Ovarian cysts are enlargements of the ovary that appear to be filled with fluid. They can be a simple fluid filled bleb or contain complex internal structures. The term cyst is used to differentiate them from solid enlargements. Simple cysts have no internal structures and are less worrisome than those with complex structures or solid components. A sonogram or ultrasound test can determine if a cyst is simple or complex.
Ovarian cysts are frequently encountered. Every menstruating woman develops an ovarian cyst each cycle. Sometimes the ovary does not ovulate and the follicle cyst persists. It will continue to enlarge and can become as big as a baseball. Eventually it will break and the woman may not even be aware that this has happened. The period may be delayed because there is no progesterone phase of the cycle to respond to. The corpus luteum can also become cystic. If these cysts are detected during an examination the woman will be told that she has a cyst. Usually this will cause considerable consternation. Now everybody is upset. Could the cyst be a cancer? Will an operation have to be done? How are these questions to be answered?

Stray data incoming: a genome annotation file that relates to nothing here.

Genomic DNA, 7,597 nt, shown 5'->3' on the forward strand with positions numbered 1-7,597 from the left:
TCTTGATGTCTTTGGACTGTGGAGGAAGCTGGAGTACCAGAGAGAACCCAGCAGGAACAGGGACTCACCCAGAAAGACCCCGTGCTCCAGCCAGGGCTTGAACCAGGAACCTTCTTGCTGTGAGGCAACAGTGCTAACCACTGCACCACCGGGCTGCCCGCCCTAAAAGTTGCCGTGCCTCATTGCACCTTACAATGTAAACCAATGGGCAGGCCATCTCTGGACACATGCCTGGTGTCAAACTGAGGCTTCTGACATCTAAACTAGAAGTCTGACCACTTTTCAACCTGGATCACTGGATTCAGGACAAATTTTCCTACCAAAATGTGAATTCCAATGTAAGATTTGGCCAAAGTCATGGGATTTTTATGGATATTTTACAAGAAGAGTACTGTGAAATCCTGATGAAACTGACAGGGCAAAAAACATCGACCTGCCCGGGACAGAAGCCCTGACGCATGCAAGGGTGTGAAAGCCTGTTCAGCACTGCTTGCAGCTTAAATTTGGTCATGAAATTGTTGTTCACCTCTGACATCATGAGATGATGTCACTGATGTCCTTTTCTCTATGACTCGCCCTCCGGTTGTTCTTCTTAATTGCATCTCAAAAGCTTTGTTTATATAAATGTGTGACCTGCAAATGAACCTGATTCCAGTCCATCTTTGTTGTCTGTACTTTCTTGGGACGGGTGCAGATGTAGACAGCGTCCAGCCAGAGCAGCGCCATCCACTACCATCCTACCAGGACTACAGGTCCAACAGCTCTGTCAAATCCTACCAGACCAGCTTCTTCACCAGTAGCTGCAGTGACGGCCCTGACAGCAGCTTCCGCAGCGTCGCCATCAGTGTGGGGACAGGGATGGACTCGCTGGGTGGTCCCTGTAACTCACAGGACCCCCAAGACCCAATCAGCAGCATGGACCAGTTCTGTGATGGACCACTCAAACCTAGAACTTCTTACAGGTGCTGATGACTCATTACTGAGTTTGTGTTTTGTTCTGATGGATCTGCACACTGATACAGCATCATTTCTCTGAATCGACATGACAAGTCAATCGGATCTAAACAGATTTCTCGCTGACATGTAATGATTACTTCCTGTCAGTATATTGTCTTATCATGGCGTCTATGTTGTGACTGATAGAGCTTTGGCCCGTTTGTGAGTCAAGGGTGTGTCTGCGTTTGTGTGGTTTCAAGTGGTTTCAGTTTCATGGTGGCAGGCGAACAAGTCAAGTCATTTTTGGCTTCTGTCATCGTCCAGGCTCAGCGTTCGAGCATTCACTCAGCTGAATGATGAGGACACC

Usually if it is a clear cyst, there is no need to be panic. But any pathology of ovaries and uterus have to be viewed seriously in a menopausal woman.